Is Joss Whedon’s biggest year ever taking a second lap?
Technically, no, since his brassy new adaptation of William Shakespeare’s Much Ado About Nothing made its premiere at the 2012 Toronto Film Festival. However, it is just now about to reach the wider world. Just as The Cabin In The Woods – Whedon’s polarizing co-progeny by director Drew Goddard – served its time in distribution hell cloaked in mystery, Much Ado has been deftly obscured from view up until the recent drop of its arresting trailer, prior to an upcoming US release.
In addition to the aforementioned Cabin, Whedon forged a lasting bridge between hosts of niche nerds and the general populace in 2012 by penning and directing The Avengers, the long awaited and tremendously successful Marvel superhero crossover blockbuster. These are not the kinds of films that garner high-echelon awards, but their value as pop-culture currency is more than worth the sacrifice.
As a mainstream success who seems all too keen to hold onto his cult sensibilities, Whedon has unveiled yet another baffling and ambitious project. He is doing The Bard. And believe it or not, he is using the original dialogue. The overnight stir that his Much Ado trailer has caused indicates that, love it or hate it, people will be talking about it for some time.
Amy Acker and Alexis Denisof, of Whedon’s Buffy/Angel television stable, lead a cast of distinguished Shakespearean characters into all manner of misunderstanding, double-cross, intrigue and silliness. Whedon has gone full auteur as director, writer, producer, and apparently composer. John Carpenter must be proud, or may at least feel a little threatened. The big question, though, is what must noted Shakespeare enthusiast Sir Kenneth Branagh be thinking about all this?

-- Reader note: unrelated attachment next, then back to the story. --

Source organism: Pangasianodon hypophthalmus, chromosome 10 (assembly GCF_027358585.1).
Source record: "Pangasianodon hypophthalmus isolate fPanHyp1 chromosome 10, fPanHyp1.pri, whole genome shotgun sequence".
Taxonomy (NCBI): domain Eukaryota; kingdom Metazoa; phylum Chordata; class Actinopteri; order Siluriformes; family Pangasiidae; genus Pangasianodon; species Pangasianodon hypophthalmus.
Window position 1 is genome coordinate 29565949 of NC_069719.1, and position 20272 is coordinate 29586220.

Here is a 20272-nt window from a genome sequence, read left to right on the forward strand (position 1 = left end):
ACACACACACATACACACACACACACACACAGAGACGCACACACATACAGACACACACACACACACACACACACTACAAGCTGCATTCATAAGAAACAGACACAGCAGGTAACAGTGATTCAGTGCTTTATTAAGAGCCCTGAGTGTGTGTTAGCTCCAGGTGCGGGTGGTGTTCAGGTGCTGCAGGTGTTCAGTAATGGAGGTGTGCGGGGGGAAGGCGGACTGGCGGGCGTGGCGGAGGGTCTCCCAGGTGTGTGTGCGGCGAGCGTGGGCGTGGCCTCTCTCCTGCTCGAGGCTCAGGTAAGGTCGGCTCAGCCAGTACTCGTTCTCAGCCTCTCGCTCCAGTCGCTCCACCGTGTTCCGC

There is a blurb in this trailer that declares Joss Whedon and William Shakespeare “a match made in heaven.” At first glance that seems like a half-cocked, overly effusive burst of joy at the charming novelty of this movie. However, on reflection it begins to seem like an apt and credible claim.
Without making rash comparisons between the legacy of one versus the other, there is a Shakespearean sense of invention in the way Whedon works. His writing is famously nuanced and imaginative. While not exactly the same kind of legendary wordsmith – not yet anyway – he has achieved a certain renown for coining catchy phrases. Meanwhile, how impressed we should rightfully be that the original Shakespeare is still sufficiently funny and racy to keep up with the runaway risqué antics of a modern sex comedy. That guy still holds up, whether or not the cast has opted for tights, and there seems to be no danger of period verisimilitude here.
These actors may be quoting Shakespeare as written, but this is every inch a new interpretation. Not only is the setting contemporary, but the arch delivery can barely mask the mischievous smiles of the cast. Even though the plot is a classic and the jokes were written centuries ago, these people know they are pushing Shakespeare somewhere bold and weird. This movie appears loaded with innovation and allusion alike, from hints of Woody Allen in the frenetic pace to whispers of Baz Luhrmann in the lavish cheekiness. If this movie’s tone stays as exuberant and sparkly as its enticing black and white photography, we should all be in for an excellent ride.
Much Ado About Nothing is currently scheduled for release in the United States on June 7, 2013